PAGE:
Each week, we’ll ask our stable of scribes across the globe to weigh in on the three most important NBA topics of the day — and then give you a chance to step on the scale, too, in the comments below.
LeBron says he can’t envision leaving Miami. Can you? What do you see, this summer and beyond?
Steve Aschburner, NBA.com: He’s staying put. This ain’t 2010 anymore. James has checked off the big thing from his bucket list (multiple NBA titles) and doesn’t need to be the chaser anymore. Miami is a destination market for most NBA players anyway, and more so with LeBron as its sun, exerting real gravitational pull on those in search of rings. At this point, LeBron is like Moe Greene (“No, I buy you out, you don’t buy me out!”) but with the clout and game of the Corleones.
Fran Blinebury, NBA.com: As long as puppet master Pat Riley is there pulling all the right strings, I believe LeBron stays in Miami and eventually recruits new partners to replace Dwyane Wade and Chris Bosh.
Jeff Caplan, NBA.com: Where’s he going to go, Cleveland? Really? Chicago? The Lakers? I don’t see it. It makes no sense to hopscotch around the league when he’s already got Pat Riley, sunshine and palm trees. Yes, Dwyane Wade is on the decline, but instead of going elsewhere, LeBron can recruit any talent he wants to South Beach. That’s what I envision.
Scott Howard-Cooper, NBA.com: You’re asking the guy who for the longest time didn’t think he would leave Cleveland, so definitely bet everything on this prediction. But since you did ask: He does not become a free agent this summer specifically to put off the decision about whether to stay or go and give the Heat every chance to show they can build a bridge to the future. He stays on in a situation he apparently likes a lot but retains the option to change his mind before too much longer.
John Schuhmann, NBA.com: No. Dwyane Wade’s health is obviously a concern and the importance of Shane Battier retiring (if Shane Battier does indeed retire) shouldn’t be understated, because he’s a key cog in their positionless rotation. But success in the NBA starts at the top, and LeBron should have confidence that Micky Arison, Pat Riley and Erik Spoelstra will put him in a position to compete for more championships.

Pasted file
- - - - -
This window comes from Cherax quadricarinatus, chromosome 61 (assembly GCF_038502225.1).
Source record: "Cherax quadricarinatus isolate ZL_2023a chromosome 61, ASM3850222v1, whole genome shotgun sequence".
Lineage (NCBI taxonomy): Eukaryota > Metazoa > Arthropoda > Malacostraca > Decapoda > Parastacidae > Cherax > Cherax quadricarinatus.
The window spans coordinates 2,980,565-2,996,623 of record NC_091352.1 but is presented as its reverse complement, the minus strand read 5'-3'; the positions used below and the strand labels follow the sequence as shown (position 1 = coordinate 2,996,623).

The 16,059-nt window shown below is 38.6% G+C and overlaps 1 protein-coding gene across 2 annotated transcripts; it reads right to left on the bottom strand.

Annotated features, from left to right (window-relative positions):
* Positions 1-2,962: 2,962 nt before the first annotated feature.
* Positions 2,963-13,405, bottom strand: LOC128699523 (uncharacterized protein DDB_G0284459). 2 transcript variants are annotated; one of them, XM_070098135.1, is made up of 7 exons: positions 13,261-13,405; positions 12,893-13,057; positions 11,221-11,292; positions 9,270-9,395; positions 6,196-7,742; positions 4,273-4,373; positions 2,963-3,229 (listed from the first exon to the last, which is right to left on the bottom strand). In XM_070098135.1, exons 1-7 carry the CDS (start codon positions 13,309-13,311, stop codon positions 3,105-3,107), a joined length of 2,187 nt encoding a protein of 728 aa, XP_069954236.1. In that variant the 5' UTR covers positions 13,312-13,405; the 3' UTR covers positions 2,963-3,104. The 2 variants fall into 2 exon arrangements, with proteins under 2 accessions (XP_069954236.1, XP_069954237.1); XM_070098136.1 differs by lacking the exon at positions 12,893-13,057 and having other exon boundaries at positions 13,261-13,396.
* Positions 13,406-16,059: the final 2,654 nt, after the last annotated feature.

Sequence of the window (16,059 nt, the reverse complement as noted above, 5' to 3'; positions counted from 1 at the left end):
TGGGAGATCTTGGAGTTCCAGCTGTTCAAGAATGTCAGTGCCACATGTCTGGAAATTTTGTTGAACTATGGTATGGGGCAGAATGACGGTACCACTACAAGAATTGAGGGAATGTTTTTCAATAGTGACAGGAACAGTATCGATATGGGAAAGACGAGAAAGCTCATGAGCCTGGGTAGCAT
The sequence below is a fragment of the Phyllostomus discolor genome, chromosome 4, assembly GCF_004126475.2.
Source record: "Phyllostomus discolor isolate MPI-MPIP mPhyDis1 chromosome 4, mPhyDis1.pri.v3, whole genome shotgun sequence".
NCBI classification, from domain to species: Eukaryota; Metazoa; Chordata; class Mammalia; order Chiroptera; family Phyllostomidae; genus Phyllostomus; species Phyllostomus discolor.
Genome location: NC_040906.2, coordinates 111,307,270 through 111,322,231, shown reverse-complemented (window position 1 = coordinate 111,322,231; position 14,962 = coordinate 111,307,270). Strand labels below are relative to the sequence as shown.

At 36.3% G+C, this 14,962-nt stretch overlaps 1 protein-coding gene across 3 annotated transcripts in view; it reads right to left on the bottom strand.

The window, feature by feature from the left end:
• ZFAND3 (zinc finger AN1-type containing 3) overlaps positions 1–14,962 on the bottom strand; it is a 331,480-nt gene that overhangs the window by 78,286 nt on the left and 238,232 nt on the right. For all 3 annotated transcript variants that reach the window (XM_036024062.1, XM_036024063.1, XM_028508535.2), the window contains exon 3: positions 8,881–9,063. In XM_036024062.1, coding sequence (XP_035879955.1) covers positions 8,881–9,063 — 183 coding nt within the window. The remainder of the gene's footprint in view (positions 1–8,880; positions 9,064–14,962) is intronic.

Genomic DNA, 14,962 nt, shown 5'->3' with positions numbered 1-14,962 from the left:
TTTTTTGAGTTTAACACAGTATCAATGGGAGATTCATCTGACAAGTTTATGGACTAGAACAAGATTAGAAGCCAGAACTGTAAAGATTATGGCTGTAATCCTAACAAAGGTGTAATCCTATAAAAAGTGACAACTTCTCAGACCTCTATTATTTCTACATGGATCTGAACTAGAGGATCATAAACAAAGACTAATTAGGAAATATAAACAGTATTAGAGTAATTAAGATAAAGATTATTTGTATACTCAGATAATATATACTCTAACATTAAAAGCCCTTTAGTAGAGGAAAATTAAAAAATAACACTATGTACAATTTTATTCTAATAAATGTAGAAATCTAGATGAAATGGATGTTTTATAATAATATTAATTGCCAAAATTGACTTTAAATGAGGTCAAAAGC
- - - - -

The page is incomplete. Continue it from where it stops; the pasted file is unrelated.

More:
Sekou Smith, NBA.com: For the life of me I cannot figure out why LeBron would leave what he has helped build in Miami. There is no reason to flee the scene in search of championship glory elsewhere when the Heat have the chance to reload and rebuild another contender around James starting with the moves they make this summer. So no, I can’t see it. I can’t see him departing Miami for greener pastures in … I don’t know where it is he’s supposed to go that could provide a better platform than the one he’s created for himself in Miami. People keep talking about LeBron’s potential move but I’m much more interested in seeing what Pat Riley has up his sleeve and who he will try and lure to Miami to work with LeBron in the next phase of his career.
Lang Whitaker, NBA.com All Ball blog: As I’ve said all along, I don’t think there’s any way he leaves Miami this summer. And to be honest, I don’t think it’s really close. I understand that Cleveland is basically home for him, but he left before, so the need to play nearby apparently isn’t all that important. Why stay? The Heat have shown an ability to continually put together a championship-level team since LeBron’s arrival, and that doesn’t look to be changing any time soon. Besides, have you seen those Samsung commercials? He’s got an infinity pool right by the water! You really think he’s giving that up?
Philipp Dornhegge, NBA Deutschland: Let’s start with what I don’t really see at this point — and that’s another successful title defense. What I do see, however, is Dwyane Wade on a downward trajectory (even though he has his occasional Wade games or moments) and an aging supporting cast which won’t be able to sustain that defensive intensity for much longer. Miami will have to change some of its pieces in the near future, and you never know how that plays out. Ultimately though, there are no guarantees for LeBron anywhere else, either. Unless he really wants to follow in the footsteps of some of those Laker legends, I think he stays — possibly for the rest of his career.
Davide Chinellato, NBA Italia: Honestly, I don’t see right now a team that could attract LeBron the way Miami attracted him in 2010. The Heat went to LeBron with a plan to win and win now. Do you see a team that can offer him the same next summer? I don’t. So I think LeBron will most likely keep his talents in South Beach next season. But Dwyane Wade’s health will play a key role in his decision: the longer D-Wade is the great player we know, the longer LeBron will stay.
Adriano Albuquerque, NBA Brasil: From day one, the idea of LeBron leaving his destination of choice seemed far-fetched to me, but then again, so did Miami putting together a superteam with three All-Stars in their primes when it happened. It will come down to what happens in the postseason; if Dwyane Wade does look washed up and they fall to Indiana, LeBron might see that it’s gonna be hard to rebuild the team to championship level and could test his options on the market. If Miami gets to the Finals again, winning or losing, I feel either way LeBron will think they still got it, will just need to replace some pieces, and stays.